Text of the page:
Chicago is expected to move ahead to its next phase of coronavirus vaccinations, Phase 1C, at the end of the month, the city's top doctor said Tuesday.
The city is slated to move to Phase 1C, which opens up eligibility to people with certain underlying health conditions and other essential workers not already eligible under Phase 1B, on March 29, Chicago Department of Public Health Commissioner Dr. Allison Arwady said.
"We are intending March 29 to move ahead with 1C, which means moving ahead to the people who have the list of the underlying conditions as well, to be clear, as the frontline workers who are unable to work from home," Arwady said during a Facebook Live Tuesday. "So I feel pretty strongly about making sure that people who are working in restaurants and people who are, you know, clergy and people who are working in, you know, doing your hair and the nails, people who have trouble keeping the distance, who can't work from home... We want to make sure that they have the opportunity to get vaccinated. We have plans to be vaccinating particularly in some of the settings that may have a lot of lower wage workers, that may have more difficulty accessing vaccine, and so we are planning to move ahead."
An announcement with more information surrounding the move to the next phase is expected on Wednesday, Arwady said.
She noted, however, that much like previous phases, the rollout for Phase 1C will take time as eligible residents work to get appointments.
"Not everybody's going to be able if we open March 29," Arwady said. "You know, there's nowhere near enough vaccines to vaccinate all those people on March 29, but people will be able to get vaccinated in April and May, just like when we moved from 1A to 1B, we said - that was at the very end of January - we said most people are going to get vaccinated in February or March in 1B. That's exactly what's happened and that's going to be the same thing and 1C will open up at the end of March, most people in 1C will get vaccinated in April and in May."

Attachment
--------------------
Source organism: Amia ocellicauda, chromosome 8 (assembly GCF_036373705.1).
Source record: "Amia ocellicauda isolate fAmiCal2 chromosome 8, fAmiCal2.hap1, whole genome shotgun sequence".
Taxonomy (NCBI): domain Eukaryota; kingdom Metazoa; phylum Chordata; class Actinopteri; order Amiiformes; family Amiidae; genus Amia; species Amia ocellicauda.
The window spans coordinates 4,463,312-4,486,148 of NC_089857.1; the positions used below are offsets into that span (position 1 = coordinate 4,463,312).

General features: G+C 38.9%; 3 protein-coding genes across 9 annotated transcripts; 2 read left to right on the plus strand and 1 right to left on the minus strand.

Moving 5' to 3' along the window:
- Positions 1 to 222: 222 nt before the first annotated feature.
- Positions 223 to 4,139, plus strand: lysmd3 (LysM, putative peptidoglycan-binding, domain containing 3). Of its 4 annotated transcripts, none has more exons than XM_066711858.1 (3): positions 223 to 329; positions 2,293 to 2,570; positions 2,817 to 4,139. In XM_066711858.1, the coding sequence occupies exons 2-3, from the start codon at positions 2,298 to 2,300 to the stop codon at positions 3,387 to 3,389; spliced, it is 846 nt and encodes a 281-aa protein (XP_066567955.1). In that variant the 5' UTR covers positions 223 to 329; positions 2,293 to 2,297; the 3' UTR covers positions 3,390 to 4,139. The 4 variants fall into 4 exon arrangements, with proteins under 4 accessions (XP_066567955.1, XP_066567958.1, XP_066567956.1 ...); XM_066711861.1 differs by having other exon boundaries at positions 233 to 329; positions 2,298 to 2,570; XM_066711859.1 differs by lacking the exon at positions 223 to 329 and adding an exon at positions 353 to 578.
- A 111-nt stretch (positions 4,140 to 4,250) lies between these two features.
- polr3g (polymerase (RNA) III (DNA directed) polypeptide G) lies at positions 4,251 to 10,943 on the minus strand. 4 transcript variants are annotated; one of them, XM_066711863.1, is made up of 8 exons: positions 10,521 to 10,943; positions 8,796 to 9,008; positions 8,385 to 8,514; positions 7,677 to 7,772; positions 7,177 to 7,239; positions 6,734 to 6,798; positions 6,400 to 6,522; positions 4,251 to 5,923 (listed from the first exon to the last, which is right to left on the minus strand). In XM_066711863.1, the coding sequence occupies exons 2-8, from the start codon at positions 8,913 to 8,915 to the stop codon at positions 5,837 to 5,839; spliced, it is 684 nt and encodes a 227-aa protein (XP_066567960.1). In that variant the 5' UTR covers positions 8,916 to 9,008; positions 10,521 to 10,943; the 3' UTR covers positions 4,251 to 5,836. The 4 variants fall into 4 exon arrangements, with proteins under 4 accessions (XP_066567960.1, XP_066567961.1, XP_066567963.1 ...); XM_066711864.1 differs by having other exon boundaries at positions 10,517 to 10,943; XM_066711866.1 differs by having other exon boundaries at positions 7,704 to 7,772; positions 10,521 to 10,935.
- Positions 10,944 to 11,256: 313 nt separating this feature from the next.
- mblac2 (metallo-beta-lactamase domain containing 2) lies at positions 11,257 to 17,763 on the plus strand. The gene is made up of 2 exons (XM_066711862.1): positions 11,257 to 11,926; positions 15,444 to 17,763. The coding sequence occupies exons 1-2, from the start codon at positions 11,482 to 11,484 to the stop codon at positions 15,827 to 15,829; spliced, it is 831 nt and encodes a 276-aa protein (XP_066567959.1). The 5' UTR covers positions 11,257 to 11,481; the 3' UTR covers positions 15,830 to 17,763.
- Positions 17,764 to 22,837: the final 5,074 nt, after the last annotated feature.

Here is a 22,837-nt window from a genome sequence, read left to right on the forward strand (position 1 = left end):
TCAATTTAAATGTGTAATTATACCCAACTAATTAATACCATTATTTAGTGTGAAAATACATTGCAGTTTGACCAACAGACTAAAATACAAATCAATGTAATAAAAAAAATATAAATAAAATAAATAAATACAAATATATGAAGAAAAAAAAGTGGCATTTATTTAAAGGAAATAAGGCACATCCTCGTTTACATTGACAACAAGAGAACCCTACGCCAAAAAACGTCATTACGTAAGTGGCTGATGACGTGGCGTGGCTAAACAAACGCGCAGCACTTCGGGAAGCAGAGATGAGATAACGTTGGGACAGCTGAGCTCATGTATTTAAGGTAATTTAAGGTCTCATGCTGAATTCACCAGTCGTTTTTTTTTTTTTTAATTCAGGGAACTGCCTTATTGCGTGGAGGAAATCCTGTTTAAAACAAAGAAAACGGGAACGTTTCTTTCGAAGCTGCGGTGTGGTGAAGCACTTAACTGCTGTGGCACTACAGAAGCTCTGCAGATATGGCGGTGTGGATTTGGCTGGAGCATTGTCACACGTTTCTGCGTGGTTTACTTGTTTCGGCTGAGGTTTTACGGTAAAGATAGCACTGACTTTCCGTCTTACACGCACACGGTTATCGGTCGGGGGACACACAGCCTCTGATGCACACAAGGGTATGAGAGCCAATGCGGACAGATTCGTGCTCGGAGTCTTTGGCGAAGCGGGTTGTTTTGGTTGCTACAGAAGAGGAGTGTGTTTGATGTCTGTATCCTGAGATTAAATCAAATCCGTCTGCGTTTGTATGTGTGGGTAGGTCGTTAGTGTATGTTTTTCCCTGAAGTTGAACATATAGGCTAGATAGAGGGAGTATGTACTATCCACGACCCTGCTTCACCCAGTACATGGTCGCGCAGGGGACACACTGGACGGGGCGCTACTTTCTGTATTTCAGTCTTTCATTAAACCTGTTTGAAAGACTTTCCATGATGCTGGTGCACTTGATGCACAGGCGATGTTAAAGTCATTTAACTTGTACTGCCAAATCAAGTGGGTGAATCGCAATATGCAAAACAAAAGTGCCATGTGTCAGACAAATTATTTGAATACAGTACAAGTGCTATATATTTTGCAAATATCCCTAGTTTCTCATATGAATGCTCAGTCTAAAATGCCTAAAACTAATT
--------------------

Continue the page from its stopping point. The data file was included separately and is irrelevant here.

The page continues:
Chicago remains under Phase 1B, which includes frontline essential workers and residents age 65 and older, as well as health care workers and long-term care facility staff and residents who were eligible under Phase 1A of the city's rollout.
The city opted out of expanding to Phase 1B Plus alongside the state, which made those with certain underlying medical conditions eligible, due to what it said was a lack of supply.
Phase 1C would expand vaccine eligibility to all other essential workers not already eligible as well as Chicagoans over the age of 16 with underlying medical conditions.
According to the Centers for Disease Control and Prevention, Phase 1C includes:
- People aged 65—74 years because they are at high risk of hospitalization, illness, and death from COVID-19. People aged 65—74 years who are also residents of long-term care facilities should be offered vaccination in Phase 1a.
- People aged 16—64 years with underlying medical conditions which increase the risk of serious, life-threatening complications from COVID-19.
- Other essential workers, such as people who work in transportation and logistics, food service, housing construction and finance, information technology, communications, energy, law, media, public safety, and public health.
The CDC notes, however, that Phase 1B and Phase 1C can overlap in some cases, such as underlying medical conditions.
Already, many residents eligible under Phase 1B Plus of the state's rollout can get vaccinated at the federally-run United Center mass vaccination site.
For a complete look at where and how you can make an appointment in Illinois or where you can receive vaccine information for your area, click here.